Monday 8 April 2019

Review of Why Didn't They Ask Evans, by Agatha Christie

Why Didn't They Ask Evans?Why Didn't They Ask Evans? by Agatha Christie
My rating: 5 of 5 stars

It's been a while since I've read any Agatha Christie books - well apart from her autobiography - and although I read this one as a teen, I had no recollection of it, and it gripped me completely.

Despite originally being published in 1934 and some of the language and culture having changed considerably, making it a bit dated, the plot and storyline, along with the level of suspense, was not. I had no idea who Evans was right up until the end. I had suspected who had done it, although I had no clue how, and Christie writes it in such a way that keeps you turning the pages.

Agatha doesn't waste time on superfluous description or what I call linking scenes (getting characters from a-b), she keeps tight to the plot and keeps it moving forward, running circles round her reader as they try and work it out along with the main characters. If there was any example of how to keep a story moving forward, this is it. I am always left wondering how on earth she ever plotted these before she wrote them. Sadly her autobiography gives us no clue to that - in fact for her writing seemed to just be a small part of her life.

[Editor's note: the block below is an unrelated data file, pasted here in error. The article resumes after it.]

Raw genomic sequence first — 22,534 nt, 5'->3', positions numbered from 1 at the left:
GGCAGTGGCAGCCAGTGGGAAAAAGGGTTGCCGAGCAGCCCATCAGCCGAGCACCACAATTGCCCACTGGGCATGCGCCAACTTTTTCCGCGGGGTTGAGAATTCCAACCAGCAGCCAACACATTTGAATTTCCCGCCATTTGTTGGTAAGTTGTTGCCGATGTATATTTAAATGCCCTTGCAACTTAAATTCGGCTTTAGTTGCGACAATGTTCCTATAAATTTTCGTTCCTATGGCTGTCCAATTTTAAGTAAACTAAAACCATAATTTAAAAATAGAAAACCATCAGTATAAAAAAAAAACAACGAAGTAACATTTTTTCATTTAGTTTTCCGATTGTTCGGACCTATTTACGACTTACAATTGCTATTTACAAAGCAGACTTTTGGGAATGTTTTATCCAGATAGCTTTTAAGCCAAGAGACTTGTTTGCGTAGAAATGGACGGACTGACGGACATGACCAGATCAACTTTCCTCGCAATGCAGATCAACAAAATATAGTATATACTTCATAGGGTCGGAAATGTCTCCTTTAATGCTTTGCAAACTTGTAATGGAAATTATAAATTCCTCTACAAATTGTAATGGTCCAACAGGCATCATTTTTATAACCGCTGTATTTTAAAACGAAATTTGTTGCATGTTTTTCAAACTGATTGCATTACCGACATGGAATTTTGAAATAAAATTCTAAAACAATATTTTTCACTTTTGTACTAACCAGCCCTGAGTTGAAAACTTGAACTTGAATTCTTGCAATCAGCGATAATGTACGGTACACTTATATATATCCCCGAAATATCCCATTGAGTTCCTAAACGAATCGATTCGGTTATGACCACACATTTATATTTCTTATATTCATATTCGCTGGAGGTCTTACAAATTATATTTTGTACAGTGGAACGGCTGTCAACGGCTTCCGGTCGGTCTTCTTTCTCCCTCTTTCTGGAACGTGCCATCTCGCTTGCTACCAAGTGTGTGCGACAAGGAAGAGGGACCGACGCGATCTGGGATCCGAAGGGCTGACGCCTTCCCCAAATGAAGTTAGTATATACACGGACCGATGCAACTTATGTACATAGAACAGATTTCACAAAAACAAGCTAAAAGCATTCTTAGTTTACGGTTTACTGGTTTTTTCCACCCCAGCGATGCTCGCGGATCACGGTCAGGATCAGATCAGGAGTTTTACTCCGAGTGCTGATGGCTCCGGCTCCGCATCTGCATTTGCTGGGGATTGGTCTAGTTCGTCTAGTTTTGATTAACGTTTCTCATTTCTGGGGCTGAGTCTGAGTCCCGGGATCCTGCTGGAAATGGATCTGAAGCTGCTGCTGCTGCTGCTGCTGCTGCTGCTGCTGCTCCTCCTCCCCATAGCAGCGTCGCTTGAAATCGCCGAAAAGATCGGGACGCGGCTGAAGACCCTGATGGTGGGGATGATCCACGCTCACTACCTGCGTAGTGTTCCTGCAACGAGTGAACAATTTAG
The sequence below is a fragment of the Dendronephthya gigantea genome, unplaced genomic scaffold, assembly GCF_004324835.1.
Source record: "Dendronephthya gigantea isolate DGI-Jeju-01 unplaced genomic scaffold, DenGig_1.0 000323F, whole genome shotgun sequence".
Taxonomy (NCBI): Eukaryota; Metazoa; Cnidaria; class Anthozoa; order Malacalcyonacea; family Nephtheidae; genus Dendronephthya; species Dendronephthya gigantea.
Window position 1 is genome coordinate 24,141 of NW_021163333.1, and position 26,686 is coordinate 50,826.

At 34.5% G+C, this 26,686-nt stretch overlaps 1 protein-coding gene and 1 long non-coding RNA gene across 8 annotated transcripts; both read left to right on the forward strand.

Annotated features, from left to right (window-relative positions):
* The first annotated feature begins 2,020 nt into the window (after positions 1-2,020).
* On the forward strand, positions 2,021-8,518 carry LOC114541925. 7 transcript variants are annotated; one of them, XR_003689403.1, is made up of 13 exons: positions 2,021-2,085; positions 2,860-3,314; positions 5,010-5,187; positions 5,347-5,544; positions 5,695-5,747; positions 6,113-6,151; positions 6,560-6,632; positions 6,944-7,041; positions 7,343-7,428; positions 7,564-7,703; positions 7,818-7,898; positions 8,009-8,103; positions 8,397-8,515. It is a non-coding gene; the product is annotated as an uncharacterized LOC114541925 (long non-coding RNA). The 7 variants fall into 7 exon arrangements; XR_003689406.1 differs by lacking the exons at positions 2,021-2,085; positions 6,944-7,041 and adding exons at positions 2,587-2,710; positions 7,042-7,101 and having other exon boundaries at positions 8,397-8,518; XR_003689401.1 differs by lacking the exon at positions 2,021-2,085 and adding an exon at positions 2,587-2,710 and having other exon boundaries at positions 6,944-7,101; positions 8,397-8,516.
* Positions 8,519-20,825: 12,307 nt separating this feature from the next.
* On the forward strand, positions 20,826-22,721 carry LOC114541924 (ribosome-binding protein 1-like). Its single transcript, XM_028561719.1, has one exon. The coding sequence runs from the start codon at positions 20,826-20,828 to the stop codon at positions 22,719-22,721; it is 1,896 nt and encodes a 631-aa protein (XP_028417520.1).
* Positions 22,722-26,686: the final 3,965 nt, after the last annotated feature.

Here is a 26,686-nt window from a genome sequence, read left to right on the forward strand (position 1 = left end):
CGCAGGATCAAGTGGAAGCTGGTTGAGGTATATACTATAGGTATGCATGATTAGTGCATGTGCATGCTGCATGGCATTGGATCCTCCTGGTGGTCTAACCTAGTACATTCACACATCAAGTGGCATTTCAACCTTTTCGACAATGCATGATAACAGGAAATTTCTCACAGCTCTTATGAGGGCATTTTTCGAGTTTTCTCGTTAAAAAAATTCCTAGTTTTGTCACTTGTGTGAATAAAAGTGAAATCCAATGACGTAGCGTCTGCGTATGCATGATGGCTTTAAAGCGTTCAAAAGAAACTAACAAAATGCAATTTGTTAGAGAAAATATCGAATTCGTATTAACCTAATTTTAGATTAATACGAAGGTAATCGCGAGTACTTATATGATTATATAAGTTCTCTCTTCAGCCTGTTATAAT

The main characters, Frankie and Bobby, were a great combination. Even though she might not have realised it at the time, or done it deliberately, Agatha Christie wrote a strong female lead here, who is admired for that strength and respected for it by the other male characters, which even today is something that is still considered unique.

Like many of Christie's books, it's about people with money and from the upper classes, and there may be terms or conversations that might not be considered politically correct anymore, but it is very much a piece of its time and has the decadent even art-deco feel of its era.

I thoroughly enjoyed this one, and look forward to reading more.

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